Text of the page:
On the evening of July 4, I parked at the visitor center of Gorges State Park to refill water bottles. A park ranger pulled up behind me, and asked if I had any alcohol. At first I said “no,” but when he persisted, I fessed up to a six-pack of canned Oskar Blues Dale’s Pale Ale in my cooler along with burgers and corn on the cob. He then treated me like a common criminal, calling for backup from another ranger, demanding that I place the beer on his truck, berating me for lying and searching my daypack for “drugs and guns.” When I lost my temper and shook the contents of my pack out on the back seat of my car, he barked to put my left hand on the top of the car while he grabbed my right arm and pushed it against my back. He then got my ID and called it in while I was made to stand with both hands on the hood of my car. The rangers then poured out the beer, and mercifully let me go with a warning instead of a $200 citation.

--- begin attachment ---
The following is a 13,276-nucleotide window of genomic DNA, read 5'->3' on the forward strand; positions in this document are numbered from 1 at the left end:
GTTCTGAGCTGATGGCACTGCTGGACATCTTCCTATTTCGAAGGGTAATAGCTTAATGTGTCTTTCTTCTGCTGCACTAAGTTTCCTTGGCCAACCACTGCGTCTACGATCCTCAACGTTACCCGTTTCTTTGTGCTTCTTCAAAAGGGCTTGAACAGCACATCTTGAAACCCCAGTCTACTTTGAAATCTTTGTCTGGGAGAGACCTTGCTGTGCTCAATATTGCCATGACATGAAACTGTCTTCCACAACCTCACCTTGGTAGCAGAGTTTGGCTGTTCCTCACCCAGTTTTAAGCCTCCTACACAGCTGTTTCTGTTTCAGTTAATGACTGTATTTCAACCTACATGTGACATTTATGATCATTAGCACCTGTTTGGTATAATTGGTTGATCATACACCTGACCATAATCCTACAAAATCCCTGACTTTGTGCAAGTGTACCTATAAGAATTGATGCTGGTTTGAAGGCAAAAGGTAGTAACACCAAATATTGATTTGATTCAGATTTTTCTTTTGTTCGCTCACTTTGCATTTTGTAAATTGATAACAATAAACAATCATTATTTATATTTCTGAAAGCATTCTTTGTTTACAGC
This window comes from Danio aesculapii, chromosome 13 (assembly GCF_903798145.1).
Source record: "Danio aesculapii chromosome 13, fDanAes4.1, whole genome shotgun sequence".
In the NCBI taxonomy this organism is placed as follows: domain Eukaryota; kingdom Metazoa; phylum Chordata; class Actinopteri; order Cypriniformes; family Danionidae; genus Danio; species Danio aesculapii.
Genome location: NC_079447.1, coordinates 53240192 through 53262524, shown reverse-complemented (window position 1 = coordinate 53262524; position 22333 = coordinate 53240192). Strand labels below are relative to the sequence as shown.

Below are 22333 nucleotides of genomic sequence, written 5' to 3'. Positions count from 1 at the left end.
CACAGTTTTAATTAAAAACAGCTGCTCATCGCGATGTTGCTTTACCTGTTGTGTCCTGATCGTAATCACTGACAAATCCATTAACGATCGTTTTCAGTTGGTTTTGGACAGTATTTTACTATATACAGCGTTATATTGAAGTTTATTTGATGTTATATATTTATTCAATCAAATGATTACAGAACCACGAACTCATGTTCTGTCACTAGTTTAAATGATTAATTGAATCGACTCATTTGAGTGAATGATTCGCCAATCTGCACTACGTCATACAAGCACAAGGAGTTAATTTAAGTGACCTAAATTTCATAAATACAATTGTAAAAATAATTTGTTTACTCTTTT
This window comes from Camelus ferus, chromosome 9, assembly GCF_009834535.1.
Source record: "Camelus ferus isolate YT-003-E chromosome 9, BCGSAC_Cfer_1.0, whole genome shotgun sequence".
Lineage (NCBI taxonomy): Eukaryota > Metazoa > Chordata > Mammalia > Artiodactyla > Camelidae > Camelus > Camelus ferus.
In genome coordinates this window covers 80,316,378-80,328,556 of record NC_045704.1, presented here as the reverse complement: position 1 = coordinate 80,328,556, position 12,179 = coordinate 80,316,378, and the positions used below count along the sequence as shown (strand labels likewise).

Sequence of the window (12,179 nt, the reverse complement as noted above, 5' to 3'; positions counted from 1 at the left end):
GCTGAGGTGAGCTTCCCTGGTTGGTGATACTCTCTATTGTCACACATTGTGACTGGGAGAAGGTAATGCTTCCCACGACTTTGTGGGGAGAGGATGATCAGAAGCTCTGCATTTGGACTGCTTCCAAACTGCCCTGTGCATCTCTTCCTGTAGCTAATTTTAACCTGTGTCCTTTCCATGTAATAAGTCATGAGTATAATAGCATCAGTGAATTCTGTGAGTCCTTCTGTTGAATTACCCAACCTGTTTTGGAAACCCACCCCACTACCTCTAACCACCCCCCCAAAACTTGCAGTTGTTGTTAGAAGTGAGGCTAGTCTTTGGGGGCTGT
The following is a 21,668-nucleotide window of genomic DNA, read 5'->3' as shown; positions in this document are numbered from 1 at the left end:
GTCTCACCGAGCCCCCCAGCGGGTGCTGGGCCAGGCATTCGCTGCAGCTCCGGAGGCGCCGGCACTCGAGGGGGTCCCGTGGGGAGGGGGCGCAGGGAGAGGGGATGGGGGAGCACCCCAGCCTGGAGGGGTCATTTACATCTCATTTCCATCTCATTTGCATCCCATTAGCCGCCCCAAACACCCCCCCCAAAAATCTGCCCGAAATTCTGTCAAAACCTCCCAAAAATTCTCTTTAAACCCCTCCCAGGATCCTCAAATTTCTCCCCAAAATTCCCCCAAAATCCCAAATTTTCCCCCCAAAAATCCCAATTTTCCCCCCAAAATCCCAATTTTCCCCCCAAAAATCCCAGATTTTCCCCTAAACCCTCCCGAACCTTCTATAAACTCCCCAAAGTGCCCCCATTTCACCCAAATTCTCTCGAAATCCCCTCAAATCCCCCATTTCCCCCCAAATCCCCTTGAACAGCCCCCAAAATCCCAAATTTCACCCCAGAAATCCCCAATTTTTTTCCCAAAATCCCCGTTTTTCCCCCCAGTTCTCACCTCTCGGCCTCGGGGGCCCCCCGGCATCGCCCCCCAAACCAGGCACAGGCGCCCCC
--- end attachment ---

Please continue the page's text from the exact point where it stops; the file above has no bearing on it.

As I told the ranger, in my many years of camping in North Carolina state parks, it’s never been a problem to discreetly enjoy a couple of beers with my burgers or hot dogs. I have never been so humiliated by any state or national park ranger, who are usually wonderful public servants.